Lessons from Ecuador on responding to the mental health crisis in the United States and around the world

Lessons from Ecuador on responding to the mental health crisis in the United States and around the world

IIn his assessment of governments’ work to provide sufficient mental health resources to their citizens, Tedros Adhanom Ghebreyesus, the director-general of the World Health Organization, warned that “good intentions do not translate into investments”. .

Although many countries have implemented policies, plans and laws to improve mental health care, they have not provided enough leadership and governance for community mental health resources and enough promotion and prevention for mental health. The pace of spending on behavioral health and the integration of mental health services into primary care settings has been slow.

Innovative approaches taken by smaller countries like Ecuador could help reverse the horrific fact that among 15 to 29-year-olds worldwide, suicide is the fourth leading cause of death, or that people with serious health problems mental health die 10 to 20 years earlier than the general population.


Today, there is often no care for people with mental illness. This is as true in low-income countries like Zimbabwe, which has 19 psychiatrists for a population of 15 million, as it is in the United States.

The seeds of possible new resources are being sown in Ecuador, a country struggling with significant mental health issues: nearly nine in every 100,000 Ecuadorians die by suicide, slightly less than the rate in the United States . But only about 25% of the population has access to mental health. services.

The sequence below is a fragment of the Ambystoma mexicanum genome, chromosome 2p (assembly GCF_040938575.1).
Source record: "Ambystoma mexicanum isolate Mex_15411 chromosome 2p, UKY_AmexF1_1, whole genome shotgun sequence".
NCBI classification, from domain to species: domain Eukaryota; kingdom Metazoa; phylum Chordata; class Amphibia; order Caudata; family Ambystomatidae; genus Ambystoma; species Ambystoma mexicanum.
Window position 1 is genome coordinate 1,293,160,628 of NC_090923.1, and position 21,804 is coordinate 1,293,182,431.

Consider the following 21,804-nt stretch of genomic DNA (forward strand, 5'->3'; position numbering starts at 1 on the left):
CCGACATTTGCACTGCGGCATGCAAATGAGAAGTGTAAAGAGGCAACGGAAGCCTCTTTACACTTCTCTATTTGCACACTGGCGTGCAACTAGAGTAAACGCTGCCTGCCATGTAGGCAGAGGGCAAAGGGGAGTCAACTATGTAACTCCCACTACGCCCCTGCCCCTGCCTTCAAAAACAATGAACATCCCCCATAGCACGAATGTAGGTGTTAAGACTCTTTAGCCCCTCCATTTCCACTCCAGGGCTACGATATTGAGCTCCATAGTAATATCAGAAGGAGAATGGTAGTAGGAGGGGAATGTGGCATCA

To provide better access to mental health services, the Ecuadorian Ministry of Health, San Francisco University of Quito (USFQ) and Northwell Health, based in New York, where I work, have implemented a test model of mental health in Yaruqui district. It includes 10 clinics that feed a local hospital.

The program aims to increase the capacity of clinics to identify, diagnose and treat people with mental illness. Clinic staff learn to implement simple tools to identify people with depression, anxiety and other conditions such as bipolar disorder or schizophrenia. License-level psychologists are trained to screen and assess patients, provide evidence-based psychoeducation for depression and anxiety based on the principles of cognitive-behavioral therapy, and refer those with more complex issues to psychiatrists .

Studies and interventions in the Global South and in areas such as the UK have shown that unlicensed lay people can be trained to provide evidence-based psychosocial interventions that are effective for many people. At the same time, family physicians in these areas have been trained to prescribe medication for anxiety and depression, and telepsychiatrists are also available to provide consultation and advice to psychologists and family physicians as needed.

The program’s pilot project in Ecuador reduced turnaround times for mental health consultations from two months to two weeks.